• A significant decision to be made in terms of dollars or strategic direction
• Significant resources are invested prior to making a decision on the part of both seller and buyer.
• Multi-level contact within the buying organization.
• A range of competitive strategies from which the vendor may choose to engage competitors.
• Buying decisions that have significant impact on the customer's business.
• Complex issues and solutions.
• Political dimensions which often supersede product and business issues.
The product or service in this type of sale may or may not be complex by itself. The sale can be made complex by the environment. For instance, selling socks over the counter may be a non-complex sale. Selling socks to the US Army is an altogether different selling situation.
Challenges of Complex Sales
In complex sales, vendors must acquire deeper levels of understanding about the customer's business and organization in order to be successful. This is one of the reasons for the longer sales cycle.
The first challenge of a complex sale is to know enough about the customer's business to determine whether the selling organization's services, products, and culture are compatible with those of the customer. The solution that the seller provides will only be as good as their ability to implement.
Beyond just understanding the customer's business, there must be a demonstration of understanding of the inner workings, or politics, of the customer organization. Most complex sales are won or lost on the political playing field. The vendor with a viable solution, who is able to analyze the political structure and align with those who have the greatest influence on the decision, is usually the winner.
Thirdly, there is a competitive dimension in B2B lead generation and complex sales. The seller must understand who their competitors are, both internally (within their own and the customer's organization) and externally (the competitors). The vendor must learn to identify the strategies that are being employed to thwart the success of their efforts. Once they have identified what these competitive strategies are, the seller must then choose the most effective strategy to overcome the competitor, while simultaneously demonstrating the most attractive solution for the customer.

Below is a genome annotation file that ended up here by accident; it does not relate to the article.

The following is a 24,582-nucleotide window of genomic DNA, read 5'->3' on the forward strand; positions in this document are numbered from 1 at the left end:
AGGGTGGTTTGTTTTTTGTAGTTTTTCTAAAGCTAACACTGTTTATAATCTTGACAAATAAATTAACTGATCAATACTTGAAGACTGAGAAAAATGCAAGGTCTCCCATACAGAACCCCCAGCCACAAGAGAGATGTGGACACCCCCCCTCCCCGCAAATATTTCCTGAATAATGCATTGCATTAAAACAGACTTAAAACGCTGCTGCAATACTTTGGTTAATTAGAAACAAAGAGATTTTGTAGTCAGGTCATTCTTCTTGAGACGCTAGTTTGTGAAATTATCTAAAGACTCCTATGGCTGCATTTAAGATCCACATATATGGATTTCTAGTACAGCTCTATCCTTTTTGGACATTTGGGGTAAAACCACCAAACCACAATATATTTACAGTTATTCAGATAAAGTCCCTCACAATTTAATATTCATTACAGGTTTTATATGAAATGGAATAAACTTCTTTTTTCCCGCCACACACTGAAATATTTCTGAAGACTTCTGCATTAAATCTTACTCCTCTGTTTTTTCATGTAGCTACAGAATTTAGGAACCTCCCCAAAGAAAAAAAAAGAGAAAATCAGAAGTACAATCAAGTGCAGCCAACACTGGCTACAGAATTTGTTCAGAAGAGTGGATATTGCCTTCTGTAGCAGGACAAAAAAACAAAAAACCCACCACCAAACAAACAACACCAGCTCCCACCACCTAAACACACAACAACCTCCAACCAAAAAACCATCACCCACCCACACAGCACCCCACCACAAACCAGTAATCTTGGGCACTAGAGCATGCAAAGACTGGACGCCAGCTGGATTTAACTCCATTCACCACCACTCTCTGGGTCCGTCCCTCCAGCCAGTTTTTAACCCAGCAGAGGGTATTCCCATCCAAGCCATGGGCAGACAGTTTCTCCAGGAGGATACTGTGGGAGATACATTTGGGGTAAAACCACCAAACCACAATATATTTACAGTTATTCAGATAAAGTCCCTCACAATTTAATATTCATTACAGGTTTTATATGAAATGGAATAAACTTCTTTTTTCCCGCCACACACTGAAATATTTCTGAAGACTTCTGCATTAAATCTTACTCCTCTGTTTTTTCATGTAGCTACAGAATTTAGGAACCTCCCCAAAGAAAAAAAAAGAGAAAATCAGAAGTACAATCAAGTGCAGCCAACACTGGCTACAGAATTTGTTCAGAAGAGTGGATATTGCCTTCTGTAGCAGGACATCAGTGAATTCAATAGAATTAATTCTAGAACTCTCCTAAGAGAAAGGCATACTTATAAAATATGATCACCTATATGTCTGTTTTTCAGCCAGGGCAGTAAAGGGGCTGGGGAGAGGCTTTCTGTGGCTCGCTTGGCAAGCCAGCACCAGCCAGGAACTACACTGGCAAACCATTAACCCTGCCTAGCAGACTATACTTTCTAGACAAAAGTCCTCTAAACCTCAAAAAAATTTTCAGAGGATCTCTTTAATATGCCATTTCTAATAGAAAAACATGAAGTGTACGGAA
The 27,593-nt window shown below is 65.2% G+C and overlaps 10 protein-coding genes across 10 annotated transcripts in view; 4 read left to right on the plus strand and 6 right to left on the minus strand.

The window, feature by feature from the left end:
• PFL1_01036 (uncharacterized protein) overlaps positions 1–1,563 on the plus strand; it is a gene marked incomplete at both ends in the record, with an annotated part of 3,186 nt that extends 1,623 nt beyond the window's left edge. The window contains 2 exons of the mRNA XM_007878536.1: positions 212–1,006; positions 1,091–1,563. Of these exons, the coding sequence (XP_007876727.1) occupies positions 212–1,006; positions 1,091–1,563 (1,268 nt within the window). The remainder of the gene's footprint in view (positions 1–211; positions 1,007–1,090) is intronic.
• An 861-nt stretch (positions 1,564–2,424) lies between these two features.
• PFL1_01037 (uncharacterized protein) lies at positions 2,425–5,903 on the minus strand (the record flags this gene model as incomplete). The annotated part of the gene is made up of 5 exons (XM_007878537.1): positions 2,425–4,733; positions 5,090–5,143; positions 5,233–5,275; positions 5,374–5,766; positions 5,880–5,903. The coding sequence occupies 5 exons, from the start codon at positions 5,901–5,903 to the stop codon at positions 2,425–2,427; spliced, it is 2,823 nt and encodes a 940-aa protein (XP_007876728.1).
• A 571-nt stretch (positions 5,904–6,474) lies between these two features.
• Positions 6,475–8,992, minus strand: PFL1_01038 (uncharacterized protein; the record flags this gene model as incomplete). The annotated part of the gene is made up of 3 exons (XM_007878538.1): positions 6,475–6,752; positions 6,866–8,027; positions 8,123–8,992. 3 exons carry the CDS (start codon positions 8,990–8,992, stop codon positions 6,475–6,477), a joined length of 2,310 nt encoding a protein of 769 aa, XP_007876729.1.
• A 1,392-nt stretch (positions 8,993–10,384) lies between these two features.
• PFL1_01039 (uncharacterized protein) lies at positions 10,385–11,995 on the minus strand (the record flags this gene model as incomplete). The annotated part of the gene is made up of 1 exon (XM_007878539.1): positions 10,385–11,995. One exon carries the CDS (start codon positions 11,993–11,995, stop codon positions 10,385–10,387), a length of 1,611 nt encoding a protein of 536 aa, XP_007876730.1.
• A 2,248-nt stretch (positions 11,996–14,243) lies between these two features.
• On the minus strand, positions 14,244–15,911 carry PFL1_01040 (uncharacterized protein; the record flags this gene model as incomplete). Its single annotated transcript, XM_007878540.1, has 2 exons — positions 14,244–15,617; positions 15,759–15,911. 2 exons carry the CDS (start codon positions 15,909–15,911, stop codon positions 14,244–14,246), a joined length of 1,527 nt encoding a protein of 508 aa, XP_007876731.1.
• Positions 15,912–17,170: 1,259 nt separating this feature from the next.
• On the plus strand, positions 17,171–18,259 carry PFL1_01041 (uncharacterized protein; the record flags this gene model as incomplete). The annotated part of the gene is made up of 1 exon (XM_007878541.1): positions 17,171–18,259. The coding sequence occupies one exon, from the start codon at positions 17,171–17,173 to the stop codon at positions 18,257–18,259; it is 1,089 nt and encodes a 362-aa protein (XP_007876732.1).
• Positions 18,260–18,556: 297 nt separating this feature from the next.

In complex sales, the vendor or business development consultant, must prove their case at the operational, financial and executive level, but there is a fourth dimension affecting the decision that is not so obvious: the dimension of influence. Influence may come in the form of a person, but it may assume other forms as well. Political issues, both internal and external to the customer may influence the decision. The business environment will affect the sale, such as regulatory changes or even pending changes.
Preparing For a Complex Sale
There are no guarantees that having the most resources will provide the decisive competitive edge. The successful complex sale is as much a result of choosing the right strategy as it is of having the necessary resources. No one should attempt a complex sale without some formal methodology for managing the process. There must be tools and processes in place to communicate amongst the sales team, establish and record the achievement of milestones, map the political structure of the customer, and define goals and objectives. Nothing, including experience, will replace good processes when managing a complex sales campaign.
The choice of competitive strategy must not be made too early in the sales campaign. The strategy decision is a function of the seller's knowledge of the situation, the customer and the competition. Timing is the critical element in implementing a strategy. Applying resources to those campaigns where there is the greatest likelihood of winning also allows the vendor to compete another day.